On Jewish Particularity and Anti-Semitism: Notes From a Jewish Theology of Liberation by ProQuest

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									                                    HUMAN ARCHITECTURE: JOURNAL OF THE SOCIOLOGY OF SELF-KNOWLEDGE
                                    A Publication of OKCIR: The Omar Khayyam Center for Integrative Research in Utopia, Mysticism, and Science (Utopystics)
                                    ISSN: 1540-5699. © Copyright by Ahead Publishing House (imprint: Okcir Press) and authors. All Rights Reserved.
    HUMAN
 ARCHITECTURE
Journal of the Sociology of Self-




                                       On Jewish Particularity and Anti-Semitism:
                                       Notes From a Jewish Theology of Liberation

                                                                           Marc H. Ellis
                                                                   Baylor University
                                                       ––––––––––––––––––––––––––––––––––––––
                                                                         marc_ellis@baylor.edu

                                    Abstract: Today Jewish life is being lived out within the context of unparalleled Jewish empow-
                                    erment, with an assertive Jewish community with high status and political and economic power
                                    in the United States and a militarily successful and expanding state of Israel in the Middle East-
                                    though most Jews, as with any community, are living normal ordinary lives involved in making
                                    a living and raising families. The contested nature of Jewish life has seen three definitive groups
                                    vying for the right to define what Jewish fidelity is in the present. Roughly speaking the three
                                    groups are found in America and Israel, and can be defined as the Constantinian Jewish estab-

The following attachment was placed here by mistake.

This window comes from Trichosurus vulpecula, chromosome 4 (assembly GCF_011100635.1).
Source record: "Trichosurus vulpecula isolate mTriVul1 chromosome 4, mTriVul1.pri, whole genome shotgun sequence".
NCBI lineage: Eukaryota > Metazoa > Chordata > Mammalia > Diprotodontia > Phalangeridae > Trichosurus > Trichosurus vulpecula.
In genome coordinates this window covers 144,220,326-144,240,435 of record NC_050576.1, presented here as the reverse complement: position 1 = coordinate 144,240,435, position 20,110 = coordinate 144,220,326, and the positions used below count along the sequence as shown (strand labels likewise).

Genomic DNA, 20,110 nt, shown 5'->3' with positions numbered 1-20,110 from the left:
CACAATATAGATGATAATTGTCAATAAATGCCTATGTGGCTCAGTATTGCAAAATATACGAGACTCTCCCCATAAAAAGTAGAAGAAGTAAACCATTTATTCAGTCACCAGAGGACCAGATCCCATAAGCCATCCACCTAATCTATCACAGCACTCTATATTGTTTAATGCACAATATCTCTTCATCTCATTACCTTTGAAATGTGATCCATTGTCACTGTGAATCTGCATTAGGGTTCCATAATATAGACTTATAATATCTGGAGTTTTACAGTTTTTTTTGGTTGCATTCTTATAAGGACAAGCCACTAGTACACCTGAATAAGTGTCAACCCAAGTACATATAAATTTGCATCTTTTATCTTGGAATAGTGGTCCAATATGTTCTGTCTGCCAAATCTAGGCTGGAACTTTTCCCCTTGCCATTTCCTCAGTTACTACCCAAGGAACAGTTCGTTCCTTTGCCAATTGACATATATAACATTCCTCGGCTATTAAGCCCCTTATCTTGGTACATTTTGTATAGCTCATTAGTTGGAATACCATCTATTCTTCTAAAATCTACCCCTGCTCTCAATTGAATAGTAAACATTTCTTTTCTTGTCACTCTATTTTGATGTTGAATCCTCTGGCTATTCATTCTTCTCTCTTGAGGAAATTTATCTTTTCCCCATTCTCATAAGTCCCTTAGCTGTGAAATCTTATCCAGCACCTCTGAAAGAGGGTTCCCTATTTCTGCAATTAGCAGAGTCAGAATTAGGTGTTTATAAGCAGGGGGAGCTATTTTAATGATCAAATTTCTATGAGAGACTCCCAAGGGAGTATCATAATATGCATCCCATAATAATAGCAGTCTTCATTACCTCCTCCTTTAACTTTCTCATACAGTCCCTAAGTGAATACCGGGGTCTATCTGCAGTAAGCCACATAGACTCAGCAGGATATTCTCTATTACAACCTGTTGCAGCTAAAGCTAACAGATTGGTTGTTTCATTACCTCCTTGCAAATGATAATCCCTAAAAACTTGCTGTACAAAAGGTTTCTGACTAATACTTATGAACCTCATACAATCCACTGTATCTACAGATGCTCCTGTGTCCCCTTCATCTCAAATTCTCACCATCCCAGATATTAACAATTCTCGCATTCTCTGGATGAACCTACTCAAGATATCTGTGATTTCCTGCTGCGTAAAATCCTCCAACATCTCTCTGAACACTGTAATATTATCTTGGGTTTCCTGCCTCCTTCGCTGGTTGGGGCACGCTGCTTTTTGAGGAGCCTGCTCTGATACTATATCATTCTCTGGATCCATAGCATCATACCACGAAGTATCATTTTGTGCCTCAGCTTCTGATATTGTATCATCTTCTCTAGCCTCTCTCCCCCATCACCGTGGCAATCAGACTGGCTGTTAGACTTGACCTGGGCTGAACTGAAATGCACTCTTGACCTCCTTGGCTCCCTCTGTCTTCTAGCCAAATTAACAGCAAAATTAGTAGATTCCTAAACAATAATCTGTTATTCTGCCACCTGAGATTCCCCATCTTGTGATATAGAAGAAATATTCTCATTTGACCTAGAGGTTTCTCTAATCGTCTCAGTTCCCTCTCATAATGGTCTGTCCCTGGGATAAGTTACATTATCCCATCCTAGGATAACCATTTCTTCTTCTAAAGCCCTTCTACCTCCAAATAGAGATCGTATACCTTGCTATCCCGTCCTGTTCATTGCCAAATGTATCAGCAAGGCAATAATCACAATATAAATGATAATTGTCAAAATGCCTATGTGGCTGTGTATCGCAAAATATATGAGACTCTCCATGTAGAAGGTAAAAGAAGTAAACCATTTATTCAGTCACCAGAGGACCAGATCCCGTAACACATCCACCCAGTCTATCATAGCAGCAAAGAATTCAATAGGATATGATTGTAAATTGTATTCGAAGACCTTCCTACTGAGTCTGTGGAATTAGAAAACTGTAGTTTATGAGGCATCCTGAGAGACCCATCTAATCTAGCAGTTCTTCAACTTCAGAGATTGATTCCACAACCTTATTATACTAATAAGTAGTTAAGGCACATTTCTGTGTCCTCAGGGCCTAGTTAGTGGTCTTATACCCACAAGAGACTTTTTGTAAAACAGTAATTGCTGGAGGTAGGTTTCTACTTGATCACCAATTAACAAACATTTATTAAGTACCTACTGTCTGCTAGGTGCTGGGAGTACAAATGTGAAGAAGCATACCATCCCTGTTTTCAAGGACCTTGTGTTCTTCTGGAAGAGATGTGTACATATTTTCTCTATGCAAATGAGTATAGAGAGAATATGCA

lishment, Progressive Jews and Jews of Conscience. Within this diversity, the Holocaust and the
                                    state of Israel loom large; they have come to define Jewish particularity. Those who Jews who
                                    dissent on the Holocaust and Israel have been labeled self-hating Jews. Non-Jews who dissent on
                                    the Holocaust and the state of Israel are seen as anti-Semitic. Anti-Semitism has thus become a
                                    tool of protection and power. Is there a way to assert a Jewish particularity that dissents from the
                                    abuse of Holocaust imagery and unjust projection of Israeli power while maintaining a solidarity
                                    with Jews and Jewish history?

          I begin with two travel stories and re-                                        travel there in 1968, he spoke harshly to me.
      lated commentary which represent for me a                                          How could I know the situation there since
      completed circle. That still leaves questions                                      I had never traveled to the Middle East?
      unanswered and a darkly lit path forward                                                Traveling in Israel during that time was
      on the questions of Jewish identity, the Ho-                                       an eye-opener. Like most Jews of my age, I
      locaust and the increasingly perilous situa-                                       had been taught little about the reality of Is-
      tion in the Middle East. Running through                                           rael, and even less about the “Arabs.” His-
      these reflections are the questions of Jewish                                       torical information was scarce, and what
      power and anti-Semitism—that is, Jewish                                            was given to us at all—in Hebrew School, in
      particularity in a complex world.                                                  the public schools, in the broader spectrum
          My first travel story begins in 1973, just                                      of American discourse—was now wrapped
      six years after the 1967 Arab-Israeli war,                                         within the celebration of Israel’s victory in
      when I first traveled to Israel. I traveled on                                      the 1967 war. That cel
								
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